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Maureen Will

  • Governor, Local Officials Urging Residents To Stay In Place

    While there is no travel ban in place this morning, Governor Dannel P. Malloy and local officials are encouraging state residents to stay in place if possible while the current snow storm moves across the state. All eight counties of Connecticut are under a Winter Storm Warning this morning.

    Gov Malloy activated the state’s Emergency Operations Center at 4 am, to monitor conditions across the state during the current storm. On Sunday evening he announced that all state employees would have at least a delayed start to their work week.

  • Newtown Dodges Juno’s Worst, Residents Cooperate With Travel, Parking Bans

    This summary of Winter Storm Juno also appears in The Newtown Bee print edition of January 30, 2015. Stories by Bee Editorial staff were also posted online as the storm approached, arrived and then dispersed earlier this week.

     

    On an electronic weather map, the distance between Newtown and Norwich appears to be scant inches.

  • Statewide Travel Ban Lifted, Newtown Dodges Juno's Worst

    On an electronic weather map, the distance between Newtown and Norwich appears to be inches.

    But residents on the opposite ends of Connecticut were measuring their differences in feet today, as Winter Storm Juno dealt eastern counties significantly higher snow totals than the most affected neighborhoods in Botsford, Sandy Hook or Dodgingtown.

  • Town Preparing For Winter Storm Juno

    First Selectman Pat Llodra and Newtown’s Emergency Management Team are asking that every resident make appropriate preparations to ensure personal safety and readiness for what might be a major disruption in services. 

  • Blizzard Warning Issued For Newtown, Region; ‘Crippling And Possibly Historic Storm’ Approaching

    Newtown Public Works crews spent the majority of Saturday working to clear the town’s roads of a quick snowstorm that dropped approximately 6-8 inches of snow and a small amount of freezing rain on Newtown before the storm cleared by late morning. Now it looks like the same employees who spent up to 15 hours working on January 24 need to get ready for a second storm, and this one may be very serious. The National Weather Service this afternoon has upgraded a Winter Storm Watch that had included most of Fairfield County to a Blizzard Warning.

  • Town Offices, Library Closing Wednesday At 12:30 (UPDATED)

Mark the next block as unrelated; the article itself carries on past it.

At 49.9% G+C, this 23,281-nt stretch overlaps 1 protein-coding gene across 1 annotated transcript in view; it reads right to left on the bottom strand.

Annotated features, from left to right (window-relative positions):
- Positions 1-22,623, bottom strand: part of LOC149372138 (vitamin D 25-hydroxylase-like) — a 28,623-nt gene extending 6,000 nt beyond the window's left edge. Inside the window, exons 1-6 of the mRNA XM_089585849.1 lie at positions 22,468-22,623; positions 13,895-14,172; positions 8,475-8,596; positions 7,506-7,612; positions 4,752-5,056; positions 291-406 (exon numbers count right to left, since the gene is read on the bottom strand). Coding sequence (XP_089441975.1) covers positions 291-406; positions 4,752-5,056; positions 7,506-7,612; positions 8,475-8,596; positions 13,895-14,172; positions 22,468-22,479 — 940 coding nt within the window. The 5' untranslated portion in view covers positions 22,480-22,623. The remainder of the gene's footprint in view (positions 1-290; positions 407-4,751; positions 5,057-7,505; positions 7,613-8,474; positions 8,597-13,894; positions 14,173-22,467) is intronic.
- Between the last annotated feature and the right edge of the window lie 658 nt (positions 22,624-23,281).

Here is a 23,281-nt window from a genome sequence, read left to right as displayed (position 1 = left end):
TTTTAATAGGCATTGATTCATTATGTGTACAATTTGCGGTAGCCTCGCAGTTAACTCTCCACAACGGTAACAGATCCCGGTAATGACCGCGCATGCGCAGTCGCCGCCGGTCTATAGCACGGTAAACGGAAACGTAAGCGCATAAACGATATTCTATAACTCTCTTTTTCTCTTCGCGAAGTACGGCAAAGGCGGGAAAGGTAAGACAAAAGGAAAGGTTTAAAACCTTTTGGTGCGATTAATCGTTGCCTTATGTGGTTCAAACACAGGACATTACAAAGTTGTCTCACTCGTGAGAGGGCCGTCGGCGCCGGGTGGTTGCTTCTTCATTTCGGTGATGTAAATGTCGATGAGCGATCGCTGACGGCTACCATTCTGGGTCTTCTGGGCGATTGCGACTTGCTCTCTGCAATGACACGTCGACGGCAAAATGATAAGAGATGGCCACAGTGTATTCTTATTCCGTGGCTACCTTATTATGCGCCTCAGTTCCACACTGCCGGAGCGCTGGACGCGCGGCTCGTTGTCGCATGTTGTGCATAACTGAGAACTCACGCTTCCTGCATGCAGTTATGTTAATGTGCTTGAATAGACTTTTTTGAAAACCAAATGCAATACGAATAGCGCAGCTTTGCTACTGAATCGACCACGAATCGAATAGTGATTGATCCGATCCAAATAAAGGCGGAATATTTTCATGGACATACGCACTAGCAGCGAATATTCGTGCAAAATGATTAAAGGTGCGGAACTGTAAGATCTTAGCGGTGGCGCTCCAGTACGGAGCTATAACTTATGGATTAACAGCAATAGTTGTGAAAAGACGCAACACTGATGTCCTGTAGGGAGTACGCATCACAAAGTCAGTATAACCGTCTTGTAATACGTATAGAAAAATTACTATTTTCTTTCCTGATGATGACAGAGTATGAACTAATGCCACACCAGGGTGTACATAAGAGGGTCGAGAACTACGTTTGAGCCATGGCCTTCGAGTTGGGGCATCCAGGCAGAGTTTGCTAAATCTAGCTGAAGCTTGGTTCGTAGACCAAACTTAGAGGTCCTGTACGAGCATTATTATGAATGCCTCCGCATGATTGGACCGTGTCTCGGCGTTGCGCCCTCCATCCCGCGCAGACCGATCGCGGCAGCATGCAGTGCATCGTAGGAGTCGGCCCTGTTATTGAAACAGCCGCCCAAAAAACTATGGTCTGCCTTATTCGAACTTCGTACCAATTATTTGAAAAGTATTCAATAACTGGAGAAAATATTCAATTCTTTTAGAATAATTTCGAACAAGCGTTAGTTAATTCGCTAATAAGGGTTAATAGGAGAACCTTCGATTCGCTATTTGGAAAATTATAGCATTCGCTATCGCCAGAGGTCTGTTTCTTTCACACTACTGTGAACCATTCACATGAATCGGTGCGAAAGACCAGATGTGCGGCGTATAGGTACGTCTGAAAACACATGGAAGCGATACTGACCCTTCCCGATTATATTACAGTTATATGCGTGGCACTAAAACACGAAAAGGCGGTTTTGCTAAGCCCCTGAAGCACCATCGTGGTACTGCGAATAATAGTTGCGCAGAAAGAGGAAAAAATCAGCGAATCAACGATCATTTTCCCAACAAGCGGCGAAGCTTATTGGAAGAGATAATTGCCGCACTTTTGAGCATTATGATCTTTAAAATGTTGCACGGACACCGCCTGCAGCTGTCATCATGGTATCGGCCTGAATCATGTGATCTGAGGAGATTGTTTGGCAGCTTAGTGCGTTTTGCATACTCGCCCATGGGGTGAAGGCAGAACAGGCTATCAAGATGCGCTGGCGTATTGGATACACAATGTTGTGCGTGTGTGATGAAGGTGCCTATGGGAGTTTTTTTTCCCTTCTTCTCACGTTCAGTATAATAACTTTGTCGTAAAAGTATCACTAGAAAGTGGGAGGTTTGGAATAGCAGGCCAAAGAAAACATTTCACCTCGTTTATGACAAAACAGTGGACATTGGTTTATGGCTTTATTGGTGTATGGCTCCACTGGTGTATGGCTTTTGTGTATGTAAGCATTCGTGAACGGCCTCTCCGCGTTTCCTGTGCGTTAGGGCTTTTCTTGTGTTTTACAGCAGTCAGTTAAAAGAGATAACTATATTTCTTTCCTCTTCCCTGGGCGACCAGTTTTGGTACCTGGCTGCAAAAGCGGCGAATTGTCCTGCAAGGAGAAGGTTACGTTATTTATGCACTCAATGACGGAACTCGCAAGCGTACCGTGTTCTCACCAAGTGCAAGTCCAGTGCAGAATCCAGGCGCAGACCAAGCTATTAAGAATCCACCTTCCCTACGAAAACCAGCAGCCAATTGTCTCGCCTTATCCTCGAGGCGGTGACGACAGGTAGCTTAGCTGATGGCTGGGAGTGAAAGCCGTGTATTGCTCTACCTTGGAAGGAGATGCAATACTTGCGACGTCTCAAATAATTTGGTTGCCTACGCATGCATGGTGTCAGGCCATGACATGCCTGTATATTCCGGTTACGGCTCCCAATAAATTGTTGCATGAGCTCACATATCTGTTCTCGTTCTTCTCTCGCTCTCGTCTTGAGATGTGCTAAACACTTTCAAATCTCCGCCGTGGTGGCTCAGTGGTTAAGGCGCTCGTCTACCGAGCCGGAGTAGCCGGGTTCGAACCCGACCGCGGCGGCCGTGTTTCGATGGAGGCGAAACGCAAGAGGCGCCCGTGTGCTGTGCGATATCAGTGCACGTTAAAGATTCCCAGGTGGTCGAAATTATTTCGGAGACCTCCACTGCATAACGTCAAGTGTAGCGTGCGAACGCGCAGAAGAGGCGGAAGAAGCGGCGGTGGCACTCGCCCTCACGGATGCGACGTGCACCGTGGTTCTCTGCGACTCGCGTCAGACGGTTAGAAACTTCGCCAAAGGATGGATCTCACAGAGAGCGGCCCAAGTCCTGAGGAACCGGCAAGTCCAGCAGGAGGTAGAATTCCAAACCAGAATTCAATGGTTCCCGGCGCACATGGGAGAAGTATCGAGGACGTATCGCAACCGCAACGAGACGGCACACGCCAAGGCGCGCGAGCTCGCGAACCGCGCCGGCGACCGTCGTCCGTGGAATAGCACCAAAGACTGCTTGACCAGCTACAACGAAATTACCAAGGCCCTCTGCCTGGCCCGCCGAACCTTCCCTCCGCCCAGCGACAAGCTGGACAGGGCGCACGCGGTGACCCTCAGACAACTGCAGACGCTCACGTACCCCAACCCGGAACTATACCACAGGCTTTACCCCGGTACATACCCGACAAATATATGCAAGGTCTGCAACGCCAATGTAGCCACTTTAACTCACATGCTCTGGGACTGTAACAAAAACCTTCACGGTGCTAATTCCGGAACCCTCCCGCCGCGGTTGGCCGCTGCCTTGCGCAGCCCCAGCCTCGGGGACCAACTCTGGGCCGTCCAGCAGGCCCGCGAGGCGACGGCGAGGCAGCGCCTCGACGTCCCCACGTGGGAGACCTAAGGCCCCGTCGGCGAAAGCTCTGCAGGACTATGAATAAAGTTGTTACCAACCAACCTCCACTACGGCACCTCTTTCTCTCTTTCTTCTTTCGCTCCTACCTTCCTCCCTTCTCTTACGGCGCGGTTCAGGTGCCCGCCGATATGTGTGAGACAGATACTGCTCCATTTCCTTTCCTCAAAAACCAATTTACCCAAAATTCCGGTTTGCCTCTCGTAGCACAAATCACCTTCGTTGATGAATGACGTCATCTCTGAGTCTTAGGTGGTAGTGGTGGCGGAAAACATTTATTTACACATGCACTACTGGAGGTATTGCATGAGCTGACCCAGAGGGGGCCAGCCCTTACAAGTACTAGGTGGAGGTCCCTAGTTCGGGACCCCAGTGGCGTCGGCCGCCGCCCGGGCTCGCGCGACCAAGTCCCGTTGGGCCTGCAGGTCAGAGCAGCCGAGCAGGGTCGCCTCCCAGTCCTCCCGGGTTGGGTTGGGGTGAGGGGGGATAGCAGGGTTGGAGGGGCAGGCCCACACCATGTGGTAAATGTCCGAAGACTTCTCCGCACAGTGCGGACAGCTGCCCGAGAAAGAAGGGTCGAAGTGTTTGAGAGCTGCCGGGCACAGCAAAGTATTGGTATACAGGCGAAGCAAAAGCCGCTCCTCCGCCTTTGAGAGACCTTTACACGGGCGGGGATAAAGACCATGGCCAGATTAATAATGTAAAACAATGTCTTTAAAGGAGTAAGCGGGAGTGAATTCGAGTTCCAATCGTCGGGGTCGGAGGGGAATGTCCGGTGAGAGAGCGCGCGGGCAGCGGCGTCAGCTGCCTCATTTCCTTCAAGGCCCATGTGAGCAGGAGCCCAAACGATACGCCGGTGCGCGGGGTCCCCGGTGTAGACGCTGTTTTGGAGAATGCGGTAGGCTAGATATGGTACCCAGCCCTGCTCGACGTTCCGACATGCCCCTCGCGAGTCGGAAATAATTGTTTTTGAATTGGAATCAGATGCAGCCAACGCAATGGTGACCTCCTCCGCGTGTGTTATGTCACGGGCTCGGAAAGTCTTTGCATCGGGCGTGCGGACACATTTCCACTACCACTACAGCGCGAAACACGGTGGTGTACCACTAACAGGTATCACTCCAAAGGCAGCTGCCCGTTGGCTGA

UPDATED Wednesday, November 26, 8:36 am: C.H. Booth Library Director Brenda McKinley has announced that the library will also close at 12:30 Wednesday.

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    Newtown Director of Communications Maureen Will has issued a CodeRed notice that is being delivered to those who have registered for the service, alerting residents that town offices will be closing early on Wednesday, November 26.

  • Is Saving Money More Important Than Public Safety

    To the Editor:

    Again, we see the emergency dispatch regionalization issue being reviewed.  This time by the Newtown’s Board of Fire Commissioners.  Again I urge all Newtown residents to take notice and let your voices be heard.

  • Town Hall South Phone System Still Being Worked On

    A changeover for the phone system at Town Hall South is complete this evening, but there are still a few technical issues being worked on, according to Newtown Director of Emergency Communications Maureen Will.

    “Voicemail is still being worked on, so there may be an issue if anyone calls the police department, Social Services or Parks & Rec tonight,” Ms Will said Wednesday evening.

  • Regionalized Emergency Dispatching Proposal Draws More Fire

    The Newtown Police Union opposes a town proposal that would have municipal emergency radio dispatching for 911, police, fire, and ambulance calls regionalized at a privately owned dispatching center in Prospect.

    The town has proposed regionalization as a cost-savings measure which would reduce spending by approximately $149,000 annually.

  • Regional Dispatching Plan Raises Concerns

    Although town officials have long been exploring the prospect of regionalizing municipal emergency radio dispatching for 911, police, fire, and ambulance calls to improve cost efficiency, Police Commission members this week voiced strong concerns about it, stressing that such an arrangement could do more harm than good in terms of town police operations.